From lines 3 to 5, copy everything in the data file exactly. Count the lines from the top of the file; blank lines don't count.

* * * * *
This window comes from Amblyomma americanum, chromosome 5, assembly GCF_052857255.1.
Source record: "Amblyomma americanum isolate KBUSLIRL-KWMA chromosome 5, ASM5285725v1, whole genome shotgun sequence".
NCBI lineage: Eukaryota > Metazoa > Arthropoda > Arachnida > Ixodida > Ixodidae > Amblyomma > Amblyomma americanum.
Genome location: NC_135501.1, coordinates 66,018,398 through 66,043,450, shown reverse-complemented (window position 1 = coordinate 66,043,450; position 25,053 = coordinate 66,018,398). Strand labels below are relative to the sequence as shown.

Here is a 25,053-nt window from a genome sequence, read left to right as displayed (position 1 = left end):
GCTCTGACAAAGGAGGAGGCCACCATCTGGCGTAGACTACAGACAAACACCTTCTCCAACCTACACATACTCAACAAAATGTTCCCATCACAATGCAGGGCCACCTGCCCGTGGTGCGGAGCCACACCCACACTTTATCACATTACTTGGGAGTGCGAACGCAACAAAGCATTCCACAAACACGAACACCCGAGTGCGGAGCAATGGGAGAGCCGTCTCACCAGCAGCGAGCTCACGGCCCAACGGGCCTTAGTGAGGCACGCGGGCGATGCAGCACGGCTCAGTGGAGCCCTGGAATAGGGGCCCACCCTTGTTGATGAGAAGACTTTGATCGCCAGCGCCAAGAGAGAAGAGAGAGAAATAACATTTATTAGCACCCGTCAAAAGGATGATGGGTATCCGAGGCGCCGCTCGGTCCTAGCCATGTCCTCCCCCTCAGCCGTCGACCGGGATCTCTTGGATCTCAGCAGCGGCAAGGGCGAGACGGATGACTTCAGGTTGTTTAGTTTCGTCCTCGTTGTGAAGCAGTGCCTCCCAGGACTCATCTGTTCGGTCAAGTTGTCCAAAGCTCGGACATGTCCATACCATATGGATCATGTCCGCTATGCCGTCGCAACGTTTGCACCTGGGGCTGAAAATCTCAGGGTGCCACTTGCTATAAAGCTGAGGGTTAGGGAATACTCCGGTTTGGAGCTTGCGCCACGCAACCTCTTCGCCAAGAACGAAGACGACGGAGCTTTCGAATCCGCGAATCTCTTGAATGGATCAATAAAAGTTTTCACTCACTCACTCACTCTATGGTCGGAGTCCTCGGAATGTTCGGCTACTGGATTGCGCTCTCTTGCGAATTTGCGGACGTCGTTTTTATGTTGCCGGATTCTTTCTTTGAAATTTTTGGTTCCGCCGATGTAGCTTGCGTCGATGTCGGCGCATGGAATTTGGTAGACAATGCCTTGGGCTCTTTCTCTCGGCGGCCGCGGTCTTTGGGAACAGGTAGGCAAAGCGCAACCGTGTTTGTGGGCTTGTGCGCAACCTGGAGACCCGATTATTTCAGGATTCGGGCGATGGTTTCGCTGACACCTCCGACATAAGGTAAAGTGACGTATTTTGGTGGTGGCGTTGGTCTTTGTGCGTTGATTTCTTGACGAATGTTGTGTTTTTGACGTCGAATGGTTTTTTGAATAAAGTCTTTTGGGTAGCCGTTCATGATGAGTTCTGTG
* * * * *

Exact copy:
NCBI lineage: Eukaryota > Metazoa > Arthropoda > Arachnida > Ixodida > Ixodidae > Amblyomma > Amblyomma americanum.
Genome location: NC_135501.1, coordinates 66,018,398 through 66,043,450, shown reverse-complemented (window position 1 = coordinate 66,043,450; position 25,053 = coordinate 66,018,398). Strand labels below are relative to the sequence as shown.

Here is a 25,053-nt window from a genome sequence, read left to right as displayed (position 1 = left end):